My husband and I just returned from a relaxing and fun-filled weekend in San Francisco. We had a wonderful time discovering new restaurants and revisiting old favorites, wandering around the city, and watching the Italians and Kiwis race for the Louis Vuitton Cup and the right to face Oracle/Team USA in the 34th America’s Cup which is being held in San Francisco Bay. I’ll be posting more about our trip later, but I wanted to share this recipe first. Continue reading
Thanks to the abundant sunshine, fertile soil, and cool coastal breezes, farmers up and down the state of California are able to grow a huge variety of crops, many of which are shipped all over the country. We are fortunate to live here in Southern California, where we have access to many of these locally grown fresh fruits and vegetables. Many of them, such as those featured in today’s recipe, are at their peak of flavor during the late spring to early summer.
For many Americans, Monday’s Labor Day holiday marks the unofficial end of summer. Don’t let these last carefree days quietly slip away without a proper send-off. Celebrate with a backyard party or a picnic at the beach or park. Keep it casual, yet festive by serving lobster rolls with corn on the cob, potato chips, and brownies for dessert. Doesn’t that sound like a perfect feast to mark the end of a fun-filled summer?
Lobster Rolls (sandwiches filled with sweet and succulent lobster meat) are most popular in the New England states — especially Maine, Connecticut and Eastern Long Island. There are two ‘schools of thought’ when it comes to serving lobster rolls: warm or cold . . . In Connecticut, lobster rolls are served warm, with just a drizzle of butter. In Maine and in Long Island, mayonnaise is either spread on the inside of the bread or mixed with the lobster by itself and in some cases with diced celery and herbs.
Chives are one of the easiest herbs to grow, and are a staple in my herb garden. They are hardy perennial plants from the same family as onions, leeks, and garlic. They grow in clumps with narrow, hollow leaves that reach about 6 to 12 inches in height. In the spring, they produce a mass of beautiful, globe-shaped violet blossoms which, I learned recently, are also edible. I planted a couple of small plants about three years ago, and, since then, I’ve been spoiled with an abundant supply of chives all year round.
My zucchini plants are finally slowing down, and I think I’ve harvested the few remaining ones, so this will most likely be my last zucchini post for a while. I never thought I’d cook as much zucchini as I have in the last couple of months and I’ve been very pleasantly surprised at how much I’ve enjoyed them. This tart is no exception. While it’s great for breakfast, this savoury tart is also great for a light supper, with a salad. Of course, omitting the bacon and using low-fat milk instead of whole milk and heavy cream will reduce the calories and make for a healthier meal.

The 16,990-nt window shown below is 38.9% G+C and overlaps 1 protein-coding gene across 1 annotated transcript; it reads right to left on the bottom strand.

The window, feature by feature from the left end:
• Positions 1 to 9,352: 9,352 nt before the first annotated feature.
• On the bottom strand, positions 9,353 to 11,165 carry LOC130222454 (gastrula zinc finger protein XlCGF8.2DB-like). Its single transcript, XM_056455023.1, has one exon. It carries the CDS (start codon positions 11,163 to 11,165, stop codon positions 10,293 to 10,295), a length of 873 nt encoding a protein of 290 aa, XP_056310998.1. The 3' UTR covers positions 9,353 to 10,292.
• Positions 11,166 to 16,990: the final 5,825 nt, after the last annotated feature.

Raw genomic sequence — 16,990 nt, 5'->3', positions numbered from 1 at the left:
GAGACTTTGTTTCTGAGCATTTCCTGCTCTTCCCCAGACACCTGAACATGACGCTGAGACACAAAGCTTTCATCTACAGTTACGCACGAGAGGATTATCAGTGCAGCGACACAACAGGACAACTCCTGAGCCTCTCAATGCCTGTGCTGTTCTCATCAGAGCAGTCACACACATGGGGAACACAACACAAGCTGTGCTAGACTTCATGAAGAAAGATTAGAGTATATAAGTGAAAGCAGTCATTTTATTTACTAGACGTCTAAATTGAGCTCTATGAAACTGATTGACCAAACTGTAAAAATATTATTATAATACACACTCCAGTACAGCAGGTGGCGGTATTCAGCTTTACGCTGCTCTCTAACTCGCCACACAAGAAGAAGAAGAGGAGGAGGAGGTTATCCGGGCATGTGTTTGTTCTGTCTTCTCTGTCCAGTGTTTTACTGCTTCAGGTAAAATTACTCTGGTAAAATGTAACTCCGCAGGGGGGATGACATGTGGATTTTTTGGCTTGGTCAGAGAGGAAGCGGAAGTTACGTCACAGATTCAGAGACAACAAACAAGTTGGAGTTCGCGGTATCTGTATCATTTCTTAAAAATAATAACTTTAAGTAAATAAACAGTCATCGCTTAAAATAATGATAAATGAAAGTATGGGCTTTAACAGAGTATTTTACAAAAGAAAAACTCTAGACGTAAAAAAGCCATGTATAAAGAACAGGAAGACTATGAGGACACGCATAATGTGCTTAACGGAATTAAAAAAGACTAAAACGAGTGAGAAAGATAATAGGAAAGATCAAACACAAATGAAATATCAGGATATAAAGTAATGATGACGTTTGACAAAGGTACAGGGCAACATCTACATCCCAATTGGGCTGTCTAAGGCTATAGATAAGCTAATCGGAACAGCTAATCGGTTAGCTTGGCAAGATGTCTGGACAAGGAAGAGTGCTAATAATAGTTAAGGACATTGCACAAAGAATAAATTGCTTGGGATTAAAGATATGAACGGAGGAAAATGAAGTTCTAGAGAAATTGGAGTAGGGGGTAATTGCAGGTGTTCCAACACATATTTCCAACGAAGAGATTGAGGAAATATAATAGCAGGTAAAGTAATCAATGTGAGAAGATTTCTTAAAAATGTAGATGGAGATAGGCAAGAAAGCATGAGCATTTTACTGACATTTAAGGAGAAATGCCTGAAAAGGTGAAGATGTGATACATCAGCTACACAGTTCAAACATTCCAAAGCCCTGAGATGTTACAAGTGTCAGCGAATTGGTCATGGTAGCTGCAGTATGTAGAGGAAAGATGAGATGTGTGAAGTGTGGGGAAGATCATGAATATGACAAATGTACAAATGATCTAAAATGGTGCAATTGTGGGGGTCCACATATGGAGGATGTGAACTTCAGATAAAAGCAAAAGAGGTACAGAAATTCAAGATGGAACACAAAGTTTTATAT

I love it when things work out!
Last weekend, Chris went camping and I was home alone. I was too lazy to go to the grocery store, so I decided that I would make do all weekend with whatever food was already in the house. So for dinner that Friday, I had bacon, eggs and rice. I love breakfast for dinner. I sat in front of the television all night, watching the two Sex and the City movies. FUN!!! Not so fun was what happened on Saturday morning. I turned on my computer and after a couple of seconds, the flashing folder with a question mark appeared. Hhhhmm! I’m home alone and no internet. Bummer!!! I’m still too lazy to go to the store so I’m determined to eat whatever is in the fridge or pantry. I moped around for a bit and then went outside to check on my garden. Lo and behold…overnight, the little zucchini plants have produced a whole bunch of blossoms.
Chris & I devoted most of the last week of August working on our new garden. Chris tilled and leveled the soil and removed some tree roots left by two huge trees in preparation for the placement of four new raised beds he built. I had it fairly easy; I was in charge of selecting, buying and planting all the vegetables and flowers. I included flowers around the vegetables to add splashes of color amidst all of the green foliage. I also transplanted all the herbs that were scattered around in different pots to a single raised herb bed. Now most of my herbs – French tarragon, Greek oregano, Italian parsley, rosemary, sage, lemon thyme, and garlic chives are together. I also have basil but I read that it is the perfect companion to tomatoes so I planted them together in a separate pot. The basil is supposed to keep insects away and even enhance the flavor of the tomatoes.